The Rhino in the Room
Of course, I’m well aware that letting this currency sit without gaining interest is inefficient. I could pick up over 50 Siege Rhinos with my current bankroll, and unless it gets included in a Duel Deck or something (what a gross thought), by the fall, I will almost certainly have made a hefty profit in either PucaPoints or cash—my choice. I am certainly picking up a dozen copies of a card here and a playset of a fringe spec there, but I still like to keep a good amount of points on hand. Besides, liquidating a huge pile of the same card through PucaTrade is not exactly easy, and things have to line up a lot better to make a profit buylisting.
The thing is, despite using PucaTrade as my primary MTG bankroll for the last few months, I have another reason to accrue points, and it relates to PucaTrade’s IndieGoGo campaign from a couple month’s back. Here’s the relevant section:
I’ve been a #mtgdad for almost a year now, and I’ve learned two things about it during that time:
- Even with a supportive wife, getting out to play Magic is about ten times harder than it was pre-baby, and nowhere close to as attractive as kicking it at home with my son after a long day at work.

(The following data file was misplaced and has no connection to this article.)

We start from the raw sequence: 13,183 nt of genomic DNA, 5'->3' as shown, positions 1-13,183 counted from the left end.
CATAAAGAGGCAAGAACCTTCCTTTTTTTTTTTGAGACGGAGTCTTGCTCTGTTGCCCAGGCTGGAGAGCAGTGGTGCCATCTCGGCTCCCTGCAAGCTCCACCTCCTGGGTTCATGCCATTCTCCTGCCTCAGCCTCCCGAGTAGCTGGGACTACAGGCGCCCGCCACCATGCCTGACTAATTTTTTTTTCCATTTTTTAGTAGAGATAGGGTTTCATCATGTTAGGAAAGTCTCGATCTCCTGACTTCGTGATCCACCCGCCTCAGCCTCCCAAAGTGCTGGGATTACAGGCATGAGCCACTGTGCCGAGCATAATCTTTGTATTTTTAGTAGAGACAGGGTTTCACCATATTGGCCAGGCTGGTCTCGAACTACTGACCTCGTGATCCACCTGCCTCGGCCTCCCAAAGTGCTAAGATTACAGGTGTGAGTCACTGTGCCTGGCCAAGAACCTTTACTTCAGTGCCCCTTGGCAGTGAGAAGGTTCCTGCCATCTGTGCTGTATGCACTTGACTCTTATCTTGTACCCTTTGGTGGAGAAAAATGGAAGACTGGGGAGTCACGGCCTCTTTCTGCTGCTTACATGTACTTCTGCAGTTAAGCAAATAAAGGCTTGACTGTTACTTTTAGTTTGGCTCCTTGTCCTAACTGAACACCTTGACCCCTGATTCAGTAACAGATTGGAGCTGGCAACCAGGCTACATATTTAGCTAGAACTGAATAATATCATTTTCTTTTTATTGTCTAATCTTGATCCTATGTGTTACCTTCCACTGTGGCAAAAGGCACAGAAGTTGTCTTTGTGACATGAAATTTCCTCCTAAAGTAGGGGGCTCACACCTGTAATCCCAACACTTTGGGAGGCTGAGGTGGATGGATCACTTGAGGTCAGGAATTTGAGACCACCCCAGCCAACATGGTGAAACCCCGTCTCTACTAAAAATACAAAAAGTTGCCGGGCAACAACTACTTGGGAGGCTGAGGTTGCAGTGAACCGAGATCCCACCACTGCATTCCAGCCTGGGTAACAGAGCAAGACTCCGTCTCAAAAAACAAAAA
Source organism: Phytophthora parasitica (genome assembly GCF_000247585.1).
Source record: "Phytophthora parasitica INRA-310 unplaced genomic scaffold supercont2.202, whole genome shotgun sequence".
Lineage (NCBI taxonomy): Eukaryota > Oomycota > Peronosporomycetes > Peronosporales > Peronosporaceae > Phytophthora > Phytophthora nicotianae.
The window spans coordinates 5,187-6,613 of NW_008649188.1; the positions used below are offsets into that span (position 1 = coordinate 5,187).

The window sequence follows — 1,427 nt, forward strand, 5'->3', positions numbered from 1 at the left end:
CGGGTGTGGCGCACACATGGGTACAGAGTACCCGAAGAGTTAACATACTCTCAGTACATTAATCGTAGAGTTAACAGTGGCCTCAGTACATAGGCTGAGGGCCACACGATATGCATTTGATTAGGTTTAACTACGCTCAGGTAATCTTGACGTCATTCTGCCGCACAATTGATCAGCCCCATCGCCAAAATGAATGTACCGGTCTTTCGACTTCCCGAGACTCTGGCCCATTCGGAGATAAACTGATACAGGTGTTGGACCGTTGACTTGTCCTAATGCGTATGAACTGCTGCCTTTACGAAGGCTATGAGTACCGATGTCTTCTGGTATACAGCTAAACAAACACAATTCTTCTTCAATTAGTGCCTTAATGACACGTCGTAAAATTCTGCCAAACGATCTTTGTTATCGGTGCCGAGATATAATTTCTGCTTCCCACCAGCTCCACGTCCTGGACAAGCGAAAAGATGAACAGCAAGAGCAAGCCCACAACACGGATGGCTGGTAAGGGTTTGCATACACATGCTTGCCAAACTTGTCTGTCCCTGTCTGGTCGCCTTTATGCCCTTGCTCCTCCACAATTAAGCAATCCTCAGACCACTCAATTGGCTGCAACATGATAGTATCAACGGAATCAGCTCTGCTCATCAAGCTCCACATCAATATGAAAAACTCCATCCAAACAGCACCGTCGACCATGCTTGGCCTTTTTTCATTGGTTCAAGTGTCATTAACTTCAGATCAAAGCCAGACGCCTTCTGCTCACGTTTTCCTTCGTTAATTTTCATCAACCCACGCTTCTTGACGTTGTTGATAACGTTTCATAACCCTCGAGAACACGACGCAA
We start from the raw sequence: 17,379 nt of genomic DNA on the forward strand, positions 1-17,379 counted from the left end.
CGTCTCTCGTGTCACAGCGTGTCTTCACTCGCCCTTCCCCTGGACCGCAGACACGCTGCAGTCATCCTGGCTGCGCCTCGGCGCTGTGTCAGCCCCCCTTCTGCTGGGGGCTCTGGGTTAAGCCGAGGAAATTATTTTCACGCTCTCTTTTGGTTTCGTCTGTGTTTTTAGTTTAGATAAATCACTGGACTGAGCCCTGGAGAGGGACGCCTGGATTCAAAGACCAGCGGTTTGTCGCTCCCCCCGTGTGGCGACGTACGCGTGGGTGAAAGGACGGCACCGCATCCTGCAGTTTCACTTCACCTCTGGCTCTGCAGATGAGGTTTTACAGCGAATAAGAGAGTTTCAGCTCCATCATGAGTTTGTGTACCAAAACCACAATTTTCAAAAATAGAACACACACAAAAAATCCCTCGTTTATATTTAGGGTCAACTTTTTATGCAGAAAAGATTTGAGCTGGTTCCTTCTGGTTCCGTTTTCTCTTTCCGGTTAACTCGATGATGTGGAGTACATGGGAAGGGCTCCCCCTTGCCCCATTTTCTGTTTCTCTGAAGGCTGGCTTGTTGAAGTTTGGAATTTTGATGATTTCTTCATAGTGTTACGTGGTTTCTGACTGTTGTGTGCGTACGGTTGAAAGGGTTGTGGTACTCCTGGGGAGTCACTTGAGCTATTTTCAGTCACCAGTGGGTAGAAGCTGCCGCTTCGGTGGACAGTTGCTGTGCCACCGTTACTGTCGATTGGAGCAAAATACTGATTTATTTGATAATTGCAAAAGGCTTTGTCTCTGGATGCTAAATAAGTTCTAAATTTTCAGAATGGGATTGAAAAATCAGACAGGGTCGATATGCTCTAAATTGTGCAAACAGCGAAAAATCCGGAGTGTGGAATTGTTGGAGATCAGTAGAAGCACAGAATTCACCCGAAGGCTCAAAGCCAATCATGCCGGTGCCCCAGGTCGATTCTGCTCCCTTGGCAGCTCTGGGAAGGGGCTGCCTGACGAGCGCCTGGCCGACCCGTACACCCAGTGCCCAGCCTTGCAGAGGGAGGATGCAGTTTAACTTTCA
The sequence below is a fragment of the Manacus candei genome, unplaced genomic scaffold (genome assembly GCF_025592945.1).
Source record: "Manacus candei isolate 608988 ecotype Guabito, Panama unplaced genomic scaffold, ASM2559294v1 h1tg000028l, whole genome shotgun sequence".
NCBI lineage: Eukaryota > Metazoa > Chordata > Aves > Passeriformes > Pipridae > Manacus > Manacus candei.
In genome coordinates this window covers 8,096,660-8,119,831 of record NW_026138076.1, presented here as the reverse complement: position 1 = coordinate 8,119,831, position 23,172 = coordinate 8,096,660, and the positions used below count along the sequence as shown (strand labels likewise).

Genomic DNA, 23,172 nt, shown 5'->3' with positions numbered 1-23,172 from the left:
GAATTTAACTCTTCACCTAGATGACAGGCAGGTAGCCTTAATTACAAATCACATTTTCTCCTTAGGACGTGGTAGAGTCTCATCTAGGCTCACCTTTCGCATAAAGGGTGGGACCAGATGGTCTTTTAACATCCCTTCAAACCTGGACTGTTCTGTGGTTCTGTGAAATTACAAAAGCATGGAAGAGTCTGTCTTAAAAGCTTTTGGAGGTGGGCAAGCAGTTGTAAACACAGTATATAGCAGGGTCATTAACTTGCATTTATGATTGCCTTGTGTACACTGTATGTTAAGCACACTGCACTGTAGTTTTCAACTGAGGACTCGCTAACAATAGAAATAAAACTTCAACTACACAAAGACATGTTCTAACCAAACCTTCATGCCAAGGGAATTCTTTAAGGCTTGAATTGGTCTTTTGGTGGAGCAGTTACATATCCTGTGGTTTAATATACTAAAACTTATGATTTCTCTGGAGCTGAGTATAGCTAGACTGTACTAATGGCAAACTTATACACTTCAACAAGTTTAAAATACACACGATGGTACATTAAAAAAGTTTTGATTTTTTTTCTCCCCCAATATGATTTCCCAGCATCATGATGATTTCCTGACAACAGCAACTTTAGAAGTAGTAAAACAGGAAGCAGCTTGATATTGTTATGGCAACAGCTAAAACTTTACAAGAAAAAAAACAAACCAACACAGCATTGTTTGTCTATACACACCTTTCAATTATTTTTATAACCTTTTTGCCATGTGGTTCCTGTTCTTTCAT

- Drafting on Magic Online isn’t much better, given that I have to dedicate two to three hours and there’s no guarantee that the baby’s mood won’t change like sixteen times during that period. I’ve lost more than one game due to fussy-baby-caused misclicks or timeouts.
This means that I haven’t been playing nearly enough Magic in the last several months, and I don’t see my situation changing anytime soon. I continue to insist that Draft is the epitome of Fine Gaming™ (like fine arts, fine wines, fine cheeses, etc.), but because MTGO offers no way to play meaningful Limited games quickly, I think I’m going to have start looking into Constructed if I want to play more Magic within my current constraints.
I’ve messed with Standard, Block Constructed, and Pauper on MTGO in the past, but have not enjoyed them enough to do more than dabble and then taper off. What really catches my attention is Vintage.